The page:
Sulphur Cave spawns study

Researchers continue to find unique bacteria near Howelsen Hill
"Though Sulphur Cave is rich in unique bacterial flora that make it a fascination to scientists, the small cave near Howelsen Hill poses its share of challenges to researchers.
“It’s very small and nasty, and it’s a pain in the butt to go in there,” said Norm Pace, a microbiologist at the University of Colorado in Boulder. Pace was a member of a crew that descended into Sulphur Cave on Saturday. He took samples to aid in studying some of the rare microorganisms that reside there.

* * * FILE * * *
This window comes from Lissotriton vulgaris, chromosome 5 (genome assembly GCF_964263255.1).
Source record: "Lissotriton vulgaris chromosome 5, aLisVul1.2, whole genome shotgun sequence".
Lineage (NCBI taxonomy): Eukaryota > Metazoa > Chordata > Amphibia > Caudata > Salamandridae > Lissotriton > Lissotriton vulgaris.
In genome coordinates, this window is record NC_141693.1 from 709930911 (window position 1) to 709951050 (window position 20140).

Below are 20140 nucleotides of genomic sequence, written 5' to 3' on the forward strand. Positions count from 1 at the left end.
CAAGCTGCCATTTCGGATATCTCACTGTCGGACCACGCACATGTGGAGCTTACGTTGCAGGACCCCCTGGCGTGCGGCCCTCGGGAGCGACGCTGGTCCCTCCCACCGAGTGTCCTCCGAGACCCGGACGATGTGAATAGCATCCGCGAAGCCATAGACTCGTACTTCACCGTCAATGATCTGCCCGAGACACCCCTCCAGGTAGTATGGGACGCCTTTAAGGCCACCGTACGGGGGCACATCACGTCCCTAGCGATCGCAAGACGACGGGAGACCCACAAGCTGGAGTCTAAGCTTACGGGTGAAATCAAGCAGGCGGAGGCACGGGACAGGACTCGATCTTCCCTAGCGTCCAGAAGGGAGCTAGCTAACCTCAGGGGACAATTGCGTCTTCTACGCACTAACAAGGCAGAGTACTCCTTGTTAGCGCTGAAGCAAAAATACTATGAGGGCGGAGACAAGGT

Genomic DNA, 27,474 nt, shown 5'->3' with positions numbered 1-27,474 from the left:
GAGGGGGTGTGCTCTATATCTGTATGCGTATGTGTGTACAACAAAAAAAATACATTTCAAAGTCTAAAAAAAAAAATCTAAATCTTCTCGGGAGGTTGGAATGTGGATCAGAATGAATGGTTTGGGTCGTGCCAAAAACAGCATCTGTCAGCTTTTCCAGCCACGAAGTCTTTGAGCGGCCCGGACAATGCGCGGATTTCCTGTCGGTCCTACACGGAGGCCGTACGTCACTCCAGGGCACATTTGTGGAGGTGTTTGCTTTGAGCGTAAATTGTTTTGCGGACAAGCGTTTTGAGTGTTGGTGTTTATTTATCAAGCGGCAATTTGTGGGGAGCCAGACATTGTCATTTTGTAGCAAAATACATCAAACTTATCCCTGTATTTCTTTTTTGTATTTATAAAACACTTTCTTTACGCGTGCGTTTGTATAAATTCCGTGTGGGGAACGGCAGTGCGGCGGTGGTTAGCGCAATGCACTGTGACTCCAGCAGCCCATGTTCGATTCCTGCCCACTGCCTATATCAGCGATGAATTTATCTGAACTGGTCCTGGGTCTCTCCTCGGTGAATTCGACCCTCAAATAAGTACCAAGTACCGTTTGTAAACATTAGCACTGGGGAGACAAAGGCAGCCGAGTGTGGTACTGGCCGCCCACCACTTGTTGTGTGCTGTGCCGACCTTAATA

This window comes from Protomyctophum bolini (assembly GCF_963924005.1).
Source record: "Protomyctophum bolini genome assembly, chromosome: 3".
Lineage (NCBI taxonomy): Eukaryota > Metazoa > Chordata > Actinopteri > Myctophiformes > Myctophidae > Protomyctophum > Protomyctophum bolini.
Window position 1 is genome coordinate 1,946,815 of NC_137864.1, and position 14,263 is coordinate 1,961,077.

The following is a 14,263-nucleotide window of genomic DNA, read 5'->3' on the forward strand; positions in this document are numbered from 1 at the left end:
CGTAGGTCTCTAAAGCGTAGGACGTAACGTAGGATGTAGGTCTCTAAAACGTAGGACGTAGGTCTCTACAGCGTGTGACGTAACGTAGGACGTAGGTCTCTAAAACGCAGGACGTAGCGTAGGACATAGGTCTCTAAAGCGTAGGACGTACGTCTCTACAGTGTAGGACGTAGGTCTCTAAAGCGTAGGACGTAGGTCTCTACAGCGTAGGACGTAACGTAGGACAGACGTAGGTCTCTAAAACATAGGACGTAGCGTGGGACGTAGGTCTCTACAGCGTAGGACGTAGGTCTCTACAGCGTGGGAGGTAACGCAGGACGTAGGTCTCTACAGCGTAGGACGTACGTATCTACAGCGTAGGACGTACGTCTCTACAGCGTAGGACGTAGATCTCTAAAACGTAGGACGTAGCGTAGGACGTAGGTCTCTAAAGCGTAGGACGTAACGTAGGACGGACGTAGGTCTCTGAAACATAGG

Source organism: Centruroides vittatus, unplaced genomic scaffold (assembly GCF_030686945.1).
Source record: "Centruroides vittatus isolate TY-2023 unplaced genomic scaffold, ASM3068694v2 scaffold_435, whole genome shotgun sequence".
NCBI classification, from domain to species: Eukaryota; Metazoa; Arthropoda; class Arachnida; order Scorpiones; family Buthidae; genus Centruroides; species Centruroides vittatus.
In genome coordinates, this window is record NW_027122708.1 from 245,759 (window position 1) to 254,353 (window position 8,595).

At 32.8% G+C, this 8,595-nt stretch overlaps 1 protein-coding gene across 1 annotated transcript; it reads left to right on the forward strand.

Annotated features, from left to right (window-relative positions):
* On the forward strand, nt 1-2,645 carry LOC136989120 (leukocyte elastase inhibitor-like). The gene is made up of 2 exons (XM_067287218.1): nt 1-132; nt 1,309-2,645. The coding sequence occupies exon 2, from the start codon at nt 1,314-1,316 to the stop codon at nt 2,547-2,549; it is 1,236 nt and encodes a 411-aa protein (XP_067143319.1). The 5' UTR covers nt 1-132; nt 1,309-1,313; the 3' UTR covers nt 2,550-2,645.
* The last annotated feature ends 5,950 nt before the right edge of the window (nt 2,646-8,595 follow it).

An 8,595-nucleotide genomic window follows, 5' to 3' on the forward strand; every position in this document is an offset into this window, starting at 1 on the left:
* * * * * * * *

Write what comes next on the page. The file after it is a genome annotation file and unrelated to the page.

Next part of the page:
Sulphur Cave is full of its namesake noxious, rotten egg-smelling gas — hydrogen sulfide to scientists — as well as potentially lethal levels of carbon monoxide and carbon dioixide.
To even descend in the limestone-walled space, the team had to use a specialized manhole blower to pump fresh air in, and constantly monitor the levels of the potentially lethal gases, said speleologist Fred Luiszer, also from the University of Colorado.
“It’s quite a dangerous cave,” Luiszer said. “One or two breaths down in that cave, and you’d pass out.” (...)"
Full text: Steamboatpilot.com

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